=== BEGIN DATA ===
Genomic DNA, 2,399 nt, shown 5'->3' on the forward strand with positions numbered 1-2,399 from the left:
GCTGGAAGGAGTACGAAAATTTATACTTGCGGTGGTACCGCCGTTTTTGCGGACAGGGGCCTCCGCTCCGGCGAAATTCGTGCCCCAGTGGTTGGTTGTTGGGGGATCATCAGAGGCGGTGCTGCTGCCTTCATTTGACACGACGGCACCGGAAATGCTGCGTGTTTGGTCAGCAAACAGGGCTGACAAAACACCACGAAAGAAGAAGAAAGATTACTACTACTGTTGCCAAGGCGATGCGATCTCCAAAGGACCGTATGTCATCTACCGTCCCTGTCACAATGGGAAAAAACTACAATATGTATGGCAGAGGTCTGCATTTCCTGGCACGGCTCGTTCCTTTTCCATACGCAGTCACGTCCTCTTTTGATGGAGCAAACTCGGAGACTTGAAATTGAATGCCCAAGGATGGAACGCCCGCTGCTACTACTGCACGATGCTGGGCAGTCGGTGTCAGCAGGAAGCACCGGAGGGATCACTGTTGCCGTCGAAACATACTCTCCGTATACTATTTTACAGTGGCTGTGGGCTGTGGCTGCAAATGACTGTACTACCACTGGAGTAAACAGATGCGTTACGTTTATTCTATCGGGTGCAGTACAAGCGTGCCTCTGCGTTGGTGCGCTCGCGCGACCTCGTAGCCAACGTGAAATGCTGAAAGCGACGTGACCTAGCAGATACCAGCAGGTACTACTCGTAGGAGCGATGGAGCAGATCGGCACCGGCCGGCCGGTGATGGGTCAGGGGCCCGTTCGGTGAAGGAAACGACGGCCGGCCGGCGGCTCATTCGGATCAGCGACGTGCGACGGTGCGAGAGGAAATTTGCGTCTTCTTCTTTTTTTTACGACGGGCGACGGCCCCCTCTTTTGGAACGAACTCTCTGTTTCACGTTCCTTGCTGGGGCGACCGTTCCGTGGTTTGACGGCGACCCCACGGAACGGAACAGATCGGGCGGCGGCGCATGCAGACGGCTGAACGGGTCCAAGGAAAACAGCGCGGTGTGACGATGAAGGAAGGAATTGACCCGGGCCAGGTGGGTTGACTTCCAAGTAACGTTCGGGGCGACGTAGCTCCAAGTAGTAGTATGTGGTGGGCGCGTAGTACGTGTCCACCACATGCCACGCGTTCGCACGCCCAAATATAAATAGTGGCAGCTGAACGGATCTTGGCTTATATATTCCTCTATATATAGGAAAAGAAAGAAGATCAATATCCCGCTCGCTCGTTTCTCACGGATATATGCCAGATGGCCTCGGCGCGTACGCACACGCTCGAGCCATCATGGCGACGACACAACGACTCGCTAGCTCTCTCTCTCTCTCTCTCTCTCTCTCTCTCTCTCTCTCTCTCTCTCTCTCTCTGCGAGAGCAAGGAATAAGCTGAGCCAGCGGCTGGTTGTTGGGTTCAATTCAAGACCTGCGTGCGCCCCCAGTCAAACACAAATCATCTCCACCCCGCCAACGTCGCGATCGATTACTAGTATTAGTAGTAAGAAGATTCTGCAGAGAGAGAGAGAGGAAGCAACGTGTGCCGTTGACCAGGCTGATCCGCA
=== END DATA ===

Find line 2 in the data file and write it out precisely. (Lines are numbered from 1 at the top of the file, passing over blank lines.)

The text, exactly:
GCTGGAAGGAGTACGAAAATTTATACTTGCGGTGGTACCGCCGTTTTTGCGGACAGGGGCCTCCGCTCCGGCGAAATTCGTGCCCCAGTGGTTGGTTGTTGGGGGATCATCAGAGGCGGTGCTGCTGCCTTCATTTGACACGACGGCACCGGAAATGCTGCGTGTTTGGTCAGCAAACAGGGCTGACAAAACACCACGAAAGAAGAAGAAAGATTACTACTACTGTTGCCAAGGCGATGCGATCTCCAAAGGACCGTATGTCATCTACCGTCCCTGTCACAATGGGAAAAAACTACAATATGTATGGCAGAGGTCTGCATTTCCTGGCACGGCTCGTTCCTTTTCCATACGCAGTCACGTCCTCTTTTGATGGAGCAAACTCGGAGACTTGAAATTGAATGCCCAAGGATGGAACGCCCGCTGCTACTACTGCACGATGCTGGGCAGTCGGTGTCAGCAGGAAGCACCGGAGGGATCACTGTTGCCGTCGAAACATACTCTCCGTATACTATTTTACAGTGGCTGTGGGCTGTGGCTGCAAATGACTGTACTACCACTGGAGTAAACAGATGCGTTACGTTTATTCTATCGGGTGCAGTACAAGCGTGCCTCTGCGTTGGTGCGCTCGCGCGACCTCGTAGCCAACGTGAAATGCTGAAAGCGACGTGACCTAGCAGATACCAGCAGGTACTACTCGTAGGAGCGATGGAGCAGATCGGCACCGGCCGGCCGGTGATGGGTCAGGGGCCCGTTCGGTGAAGGAAACGACGGCCGGCCGGCGGCTCATTCGGATCAGCGACGTGCGACGGTGCGAGAGGAAATTTGCGTCTTCTTCTTTTTTTTACGACGGGCGACGGCCCCCTCTTTTGGAACGAACTCTCTGTTTCACGTTCCTTGCTGGGGCGACCGTTCCGTGGTTTGACGGCGACCCCACGGAACGGAACAGATCGGGCGGCGGCGCATGCAGACGGCTGAACGGGTCCAAGGAAAACAGCGCGGTGTGACGATGAAGGAAGGAATTGACCCGGGCCAGGTGGGTTGACTTCCAAGTAACGTTCGGGGCGACGTAGCTCCAAGTAGTAGTATGTGGTGGGCGCGTAGTACGTGTCCACCACATGCCACGCGTTCGCACGCCCAAATATAAATAGTGGCAGCTGAACGGATCTTGGCTTATATATTCCTCTATATATAGGAAAAGAAAGAAGATCAATATCCCGCTCGCTCGTTTCTCACGGATATATGCCAGATGGCCTCGGCGCGTACGCACACGCTCGAGCCATCATGGCGACGACACAACGACTCGCTAGCTCTCTCTCTCTCTCTCTCTCTCTCTCTCTCTCTCTCTCTCTCTCTCTCTCTCTGCGAGAGCAAGGAATAAGCTGAGCCAGCGGCTGGTTGTTGGGTTCAATTCAAGACCTGCGTGCGCCCCCAGTCAAACACAAATCATCTCCACCCCGCCAACGTCGCGATCGATTACTAGTATTAGTAGTAAGAAGATTCTGCAGAGAGAGAGAGAGGAAGCAACGTGTGCCGTTGACCAGGCTGATCCGCA